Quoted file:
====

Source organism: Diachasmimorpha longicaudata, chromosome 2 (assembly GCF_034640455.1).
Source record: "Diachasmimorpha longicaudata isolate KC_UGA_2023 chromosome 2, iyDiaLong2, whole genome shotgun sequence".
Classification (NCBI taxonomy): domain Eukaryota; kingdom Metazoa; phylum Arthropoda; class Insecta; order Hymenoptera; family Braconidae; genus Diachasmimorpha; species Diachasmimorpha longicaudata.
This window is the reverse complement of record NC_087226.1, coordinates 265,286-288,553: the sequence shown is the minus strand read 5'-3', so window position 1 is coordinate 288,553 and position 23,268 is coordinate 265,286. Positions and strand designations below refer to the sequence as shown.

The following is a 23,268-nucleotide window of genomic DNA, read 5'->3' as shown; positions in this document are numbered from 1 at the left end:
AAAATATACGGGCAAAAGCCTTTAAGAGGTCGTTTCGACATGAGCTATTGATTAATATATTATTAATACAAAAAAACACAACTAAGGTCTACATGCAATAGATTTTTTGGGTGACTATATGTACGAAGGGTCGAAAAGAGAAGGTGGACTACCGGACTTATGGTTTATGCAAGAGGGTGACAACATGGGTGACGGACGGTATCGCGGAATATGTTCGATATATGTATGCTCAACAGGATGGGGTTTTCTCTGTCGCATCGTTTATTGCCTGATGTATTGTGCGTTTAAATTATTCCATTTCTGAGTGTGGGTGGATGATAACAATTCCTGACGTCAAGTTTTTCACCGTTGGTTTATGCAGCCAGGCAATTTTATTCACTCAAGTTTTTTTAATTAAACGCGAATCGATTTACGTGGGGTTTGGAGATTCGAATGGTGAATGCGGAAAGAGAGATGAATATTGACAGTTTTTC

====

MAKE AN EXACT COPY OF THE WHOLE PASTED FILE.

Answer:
Source organism: Diachasmimorpha longicaudata, chromosome 2 (assembly GCF_034640455.1).
Source record: "Diachasmimorpha longicaudata isolate KC_UGA_2023 chromosome 2, iyDiaLong2, whole genome shotgun sequence".
Classification (NCBI taxonomy): domain Eukaryota; kingdom Metazoa; phylum Arthropoda; class Insecta; order Hymenoptera; family Braconidae; genus Diachasmimorpha; species Diachasmimorpha longicaudata.
This window is the reverse complement of record NC_087226.1, coordinates 265,286-288,553: the sequence shown is the minus strand read 5'-3', so window position 1 is coordinate 288,553 and position 23,268 is coordinate 265,286. Positions and strand designations below refer to the sequence as shown.

The following is a 23,268-nucleotide window of genomic DNA, read 5'->3' as shown; positions in this document are numbered from 1 at the left end:
AAAATATACGGGCAAAAGCCTTTAAGAGGTCGTTTCGACATGAGCTATTGATTAATATATTATTAATACAAAAAAACACAACTAAGGTCTACATGCAATAGATTTTTTGGGTGACTATATGTACGAAGGGTCGAAAAGAGAAGGTGGACTACCGGACTTATGGTTTATGCAAGAGGGTGACAACATGGGTGACGGACGGTATCGCGGAATATGTTCGATATATGTATGCTCAACAGGATGGGGTTTTCTCTGTCGCATCGTTTATTGCCTGATGTATTGTGCGTTTAAATTATTCCATTTCTGAGTGTGGGTGGATGATAACAATTCCTGACGTCAAGTTTTTCACCGTTGGTTTATGCAGCCAGGCAATTTTATTCACTCAAGTTTTTTTAATTAAACGCGAATCGATTTACGTGGGGTTTGGAGATTCGAATGGTGAATGCGGAAAGAGAGATGAATATTGACAGTTTTTC